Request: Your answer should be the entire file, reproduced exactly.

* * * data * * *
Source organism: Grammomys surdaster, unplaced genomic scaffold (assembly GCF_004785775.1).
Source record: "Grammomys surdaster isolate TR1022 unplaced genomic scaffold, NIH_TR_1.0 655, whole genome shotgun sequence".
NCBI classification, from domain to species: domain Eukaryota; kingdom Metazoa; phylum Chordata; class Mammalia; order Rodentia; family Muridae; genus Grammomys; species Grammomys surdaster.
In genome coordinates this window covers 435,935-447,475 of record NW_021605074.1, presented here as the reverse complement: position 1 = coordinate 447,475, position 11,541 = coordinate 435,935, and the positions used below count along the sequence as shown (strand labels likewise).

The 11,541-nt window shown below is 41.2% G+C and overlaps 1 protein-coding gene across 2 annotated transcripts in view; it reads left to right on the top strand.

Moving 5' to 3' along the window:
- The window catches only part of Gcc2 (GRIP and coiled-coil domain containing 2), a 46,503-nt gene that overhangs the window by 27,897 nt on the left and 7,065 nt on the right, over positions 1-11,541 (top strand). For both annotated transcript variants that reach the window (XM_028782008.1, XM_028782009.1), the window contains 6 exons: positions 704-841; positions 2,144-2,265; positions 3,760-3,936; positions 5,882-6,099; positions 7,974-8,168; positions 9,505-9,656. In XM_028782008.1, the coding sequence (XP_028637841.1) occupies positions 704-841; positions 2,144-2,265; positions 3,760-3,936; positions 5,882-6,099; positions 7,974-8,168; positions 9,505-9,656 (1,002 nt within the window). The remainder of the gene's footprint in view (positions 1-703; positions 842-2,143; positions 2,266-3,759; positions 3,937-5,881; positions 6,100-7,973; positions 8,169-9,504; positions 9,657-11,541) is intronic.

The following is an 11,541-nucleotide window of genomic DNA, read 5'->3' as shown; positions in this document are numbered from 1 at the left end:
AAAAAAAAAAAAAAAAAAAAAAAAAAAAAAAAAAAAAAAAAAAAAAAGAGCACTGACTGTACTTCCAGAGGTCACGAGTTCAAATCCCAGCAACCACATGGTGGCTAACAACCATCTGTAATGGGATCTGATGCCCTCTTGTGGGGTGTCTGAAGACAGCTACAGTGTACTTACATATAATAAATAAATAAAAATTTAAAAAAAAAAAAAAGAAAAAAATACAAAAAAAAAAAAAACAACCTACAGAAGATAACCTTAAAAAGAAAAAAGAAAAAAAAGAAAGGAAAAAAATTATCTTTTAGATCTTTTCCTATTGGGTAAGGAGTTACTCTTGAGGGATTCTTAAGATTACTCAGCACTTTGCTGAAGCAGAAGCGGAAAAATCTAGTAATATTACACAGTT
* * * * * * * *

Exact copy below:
Source organism: Grammomys surdaster, unplaced genomic scaffold (assembly GCF_004785775.1).
Source record: "Grammomys surdaster isolate TR1022 unplaced genomic scaffold, NIH_TR_1.0 655, whole genome shotgun sequence".
NCBI classification, from domain to species: domain Eukaryota; kingdom Metazoa; phylum Chordata; class Mammalia; order Rodentia; family Muridae; genus Grammomys; species Grammomys surdaster.
In genome coordinates this window covers 435,935-447,475 of record NW_021605074.1, presented here as the reverse complement: position 1 = coordinate 447,475, position 11,541 = coordinate 435,935, and the positions used below count along the sequence as shown (strand labels likewise).

The 11,541-nt window shown below is 41.2% G+C and overlaps 1 protein-coding gene across 2 annotated transcripts in view; it reads left to right on the top strand.

Moving 5' to 3' along the window:
- The window catches only part of Gcc2 (GRIP and coiled-coil domain containing 2), a 46,503-nt gene that overhangs the window by 27,897 nt on the left and 7,065 nt on the right, over positions 1-11,541 (top strand). For both annotated transcript variants that reach the window (XM_028782008.1, XM_028782009.1), the window contains 6 exons: positions 704-841; positions 2,144-2,265; positions 3,760-3,936; positions 5,882-6,099; positions 7,974-8,168; positions 9,505-9,656. In XM_028782008.1, the coding sequence (XP_028637841.1) occupies positions 704-841; positions 2,144-2,265; positions 3,760-3,936; positions 5,882-6,099; positions 7,974-8,168; positions 9,505-9,656 (1,002 nt within the window). The remainder of the gene's footprint in view (positions 1-703; positions 842-2,143; positions 2,266-3,759; positions 3,937-5,881; positions 6,100-7,973; positions 8,169-9,504; positions 9,657-11,541) is intronic.

The following is an 11,541-nucleotide window of genomic DNA, read 5'->3' as shown; positions in this document are numbered from 1 at the left end:
AAAAAAAAAAAAAAAAAAAAAAAAAAAAAAAAAAAAAAAAAAAAAAAGAGCACTGACTGTACTTCCAGAGGTCACGAGTTCAAATCCCAGCAACCACATGGTGGCTAACAACCATCTGTAATGGGATCTGATGCCCTCTTGTGGGGTGTCTGAAGACAGCTACAGTGTACTTACATATAATAAATAAATAAAAATTTAAAAAAAAAAAAAAGAAAAAAATACAAAAAAAAAAAAAACAACCTACAGAAGATAACCTTAAAAAGAAAAAAGAAAAAAAAGAAAGGAAAAAAATTATCTTTTAGATCTTTTCCTATTGGGTAAGGAGTTACTCTTGAGGGATTCTTAAGATTACTCAGCACTTTGCTGAAGCAGAAGCGGAAAAATCTAGTAATATTACACAGTT